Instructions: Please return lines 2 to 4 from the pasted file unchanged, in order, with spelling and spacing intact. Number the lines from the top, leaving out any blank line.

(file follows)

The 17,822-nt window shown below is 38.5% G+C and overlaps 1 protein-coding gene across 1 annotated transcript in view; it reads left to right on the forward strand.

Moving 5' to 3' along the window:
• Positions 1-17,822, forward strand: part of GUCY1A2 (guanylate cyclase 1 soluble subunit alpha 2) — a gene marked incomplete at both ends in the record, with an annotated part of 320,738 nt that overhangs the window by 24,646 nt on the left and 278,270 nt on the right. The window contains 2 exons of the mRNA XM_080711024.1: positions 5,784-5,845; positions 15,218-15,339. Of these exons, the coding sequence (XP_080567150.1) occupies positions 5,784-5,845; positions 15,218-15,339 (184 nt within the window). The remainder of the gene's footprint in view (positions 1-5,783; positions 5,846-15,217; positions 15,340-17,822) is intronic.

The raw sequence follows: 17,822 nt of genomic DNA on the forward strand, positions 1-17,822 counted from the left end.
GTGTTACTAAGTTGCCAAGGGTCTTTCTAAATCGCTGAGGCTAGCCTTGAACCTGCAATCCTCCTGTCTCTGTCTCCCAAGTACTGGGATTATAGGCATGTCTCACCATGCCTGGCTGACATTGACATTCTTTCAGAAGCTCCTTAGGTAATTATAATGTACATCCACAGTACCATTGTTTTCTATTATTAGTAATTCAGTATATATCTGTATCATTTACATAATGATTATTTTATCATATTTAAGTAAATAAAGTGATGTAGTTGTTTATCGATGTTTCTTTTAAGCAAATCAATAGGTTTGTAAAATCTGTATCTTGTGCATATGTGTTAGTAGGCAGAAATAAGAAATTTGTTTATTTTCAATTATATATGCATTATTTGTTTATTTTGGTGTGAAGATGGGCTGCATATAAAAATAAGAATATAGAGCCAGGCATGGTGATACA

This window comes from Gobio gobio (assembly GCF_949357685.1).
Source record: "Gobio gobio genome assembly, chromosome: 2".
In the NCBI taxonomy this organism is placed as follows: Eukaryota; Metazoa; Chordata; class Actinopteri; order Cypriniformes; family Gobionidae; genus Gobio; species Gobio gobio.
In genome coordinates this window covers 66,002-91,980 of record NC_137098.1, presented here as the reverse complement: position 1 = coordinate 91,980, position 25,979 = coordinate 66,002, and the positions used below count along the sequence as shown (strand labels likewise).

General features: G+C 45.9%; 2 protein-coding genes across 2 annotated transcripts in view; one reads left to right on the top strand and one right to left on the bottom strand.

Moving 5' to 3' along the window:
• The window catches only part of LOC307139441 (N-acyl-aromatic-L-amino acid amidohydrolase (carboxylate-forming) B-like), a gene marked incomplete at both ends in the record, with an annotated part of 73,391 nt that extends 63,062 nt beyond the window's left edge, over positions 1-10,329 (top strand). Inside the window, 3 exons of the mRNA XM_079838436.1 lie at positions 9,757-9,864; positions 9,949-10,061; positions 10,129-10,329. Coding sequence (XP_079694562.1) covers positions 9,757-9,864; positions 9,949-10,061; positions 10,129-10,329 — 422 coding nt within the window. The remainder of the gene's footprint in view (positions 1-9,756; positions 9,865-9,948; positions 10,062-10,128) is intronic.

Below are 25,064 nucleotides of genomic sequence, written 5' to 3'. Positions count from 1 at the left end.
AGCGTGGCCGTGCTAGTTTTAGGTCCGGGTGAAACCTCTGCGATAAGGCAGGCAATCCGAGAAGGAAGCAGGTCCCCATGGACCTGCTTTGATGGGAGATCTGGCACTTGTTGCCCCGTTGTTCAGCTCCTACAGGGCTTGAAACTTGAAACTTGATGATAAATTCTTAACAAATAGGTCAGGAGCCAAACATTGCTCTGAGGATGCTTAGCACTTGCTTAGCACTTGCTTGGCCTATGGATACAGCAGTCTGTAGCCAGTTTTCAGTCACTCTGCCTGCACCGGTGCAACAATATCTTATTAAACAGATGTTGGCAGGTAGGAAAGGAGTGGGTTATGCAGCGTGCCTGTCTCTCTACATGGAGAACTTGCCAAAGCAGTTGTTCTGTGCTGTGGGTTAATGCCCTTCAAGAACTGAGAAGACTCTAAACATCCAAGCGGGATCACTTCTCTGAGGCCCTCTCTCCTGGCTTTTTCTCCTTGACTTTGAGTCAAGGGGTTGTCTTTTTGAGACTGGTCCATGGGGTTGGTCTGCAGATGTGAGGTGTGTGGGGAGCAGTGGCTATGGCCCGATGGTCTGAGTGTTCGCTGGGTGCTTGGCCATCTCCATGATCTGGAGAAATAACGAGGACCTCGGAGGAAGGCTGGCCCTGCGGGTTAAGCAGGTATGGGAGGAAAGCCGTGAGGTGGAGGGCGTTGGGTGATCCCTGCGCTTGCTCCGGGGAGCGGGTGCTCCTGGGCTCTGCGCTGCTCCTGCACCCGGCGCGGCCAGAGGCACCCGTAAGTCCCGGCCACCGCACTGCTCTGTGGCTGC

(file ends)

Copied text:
Moving 5' to 3' along the window:
• Positions 1-17,822, forward strand: part of GUCY1A2 (guanylate cyclase 1 soluble subunit alpha 2) — a gene marked incomplete at both ends in the record, with an annotated part of 320,738 nt that overhangs the window by 24,646 nt on the left and 278,270 nt on the right. The window contains 2 exons of the mRNA XM_080711024.1: positions 5,784-5,845; positions 15,218-15,339. Of these exons, the coding sequence (XP_080567150.1) occupies positions 5,784-5,845; positions 15,218-15,339 (184 nt within the window). The remainder of the gene's footprint in view (positions 1-5,783; positions 5,846-15,217; positions 15,340-17,822) is intronic.

The raw sequence follows: 17,822 nt of genomic DNA on the forward strand, positions 1-17,822 counted from the left end.